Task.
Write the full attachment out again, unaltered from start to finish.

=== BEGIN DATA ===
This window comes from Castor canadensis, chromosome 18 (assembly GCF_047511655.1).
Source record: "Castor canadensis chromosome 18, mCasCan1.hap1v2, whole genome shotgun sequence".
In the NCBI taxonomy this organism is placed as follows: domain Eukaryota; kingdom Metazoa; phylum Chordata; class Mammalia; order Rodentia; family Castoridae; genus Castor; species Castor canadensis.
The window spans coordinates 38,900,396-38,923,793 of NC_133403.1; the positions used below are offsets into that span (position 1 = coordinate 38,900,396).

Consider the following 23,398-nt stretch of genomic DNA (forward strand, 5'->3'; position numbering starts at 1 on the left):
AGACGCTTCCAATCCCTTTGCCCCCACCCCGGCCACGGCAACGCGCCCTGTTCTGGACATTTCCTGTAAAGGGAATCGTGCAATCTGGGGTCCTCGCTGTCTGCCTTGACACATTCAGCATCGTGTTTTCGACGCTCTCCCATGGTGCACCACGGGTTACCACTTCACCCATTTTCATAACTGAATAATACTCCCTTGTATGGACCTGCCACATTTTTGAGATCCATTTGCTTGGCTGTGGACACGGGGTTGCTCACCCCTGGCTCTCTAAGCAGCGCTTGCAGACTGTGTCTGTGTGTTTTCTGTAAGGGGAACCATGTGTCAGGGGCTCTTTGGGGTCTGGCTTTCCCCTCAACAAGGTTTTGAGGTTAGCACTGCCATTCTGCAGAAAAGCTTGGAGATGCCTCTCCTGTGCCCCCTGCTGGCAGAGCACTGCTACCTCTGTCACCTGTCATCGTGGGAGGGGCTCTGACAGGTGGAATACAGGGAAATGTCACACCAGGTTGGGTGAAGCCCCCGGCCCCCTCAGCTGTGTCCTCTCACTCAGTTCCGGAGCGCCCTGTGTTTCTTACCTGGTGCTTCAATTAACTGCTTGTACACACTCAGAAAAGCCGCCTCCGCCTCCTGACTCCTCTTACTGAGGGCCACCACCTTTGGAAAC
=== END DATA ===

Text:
This window comes from Castor canadensis, chromosome 18 (assembly GCF_047511655.1).
Source record: "Castor canadensis chromosome 18, mCasCan1.hap1v2, whole genome shotgun sequence".
In the NCBI taxonomy this organism is placed as follows: domain Eukaryota; kingdom Metazoa; phylum Chordata; class Mammalia; order Rodentia; family Castoridae; genus Castor; species Castor canadensis.
The window spans coordinates 38,900,396-38,923,793 of NC_133403.1; the positions used below are offsets into that span (position 1 = coordinate 38,900,396).

Consider the following 23,398-nt stretch of genomic DNA (forward strand, 5'->3'; position numbering starts at 1 on the left):
AGACGCTTCCAATCCCTTTGCCCCCACCCCGGCCACGGCAACGCGCCCTGTTCTGGACATTTCCTGTAAAGGGAATCGTGCAATCTGGGGTCCTCGCTGTCTGCCTTGACACATTCAGCATCGTGTTTTCGACGCTCTCCCATGGTGCACCACGGGTTACCACTTCACCCATTTTCATAACTGAATAATACTCCCTTGTATGGACCTGCCACATTTTTGAGATCCATTTGCTTGGCTGTGGACACGGGGTTGCTCACCCCTGGCTCTCTAAGCAGCGCTTGCAGACTGTGTCTGTGTGTTTTCTGTAAGGGGAACCATGTGTCAGGGGCTCTTTGGGGTCTGGCTTTCCCCTCAACAAGGTTTTGAGGTTAGCACTGCCATTCTGCAGAAAAGCTTGGAGATGCCTCTCCTGTGCCCCCTGCTGGCAGAGCACTGCTACCTCTGTCACCTGTCATCGTGGGAGGGGCTCTGACAGGTGGAATACAGGGAAATGTCACACCAGGTTGGGTGAAGCCCCCGGCCCCCTCAGCTGTGTCCTCTCACTCAGTTCCGGAGCGCCCTGTGTTTCTTACCTGGTGCTTCAATTAACTGCTTGTACACACTCAGAAAAGCCGCCTCCGCCTCCTGACTCCTCTTACTGAGGGCCACCACCTTTGGAAAC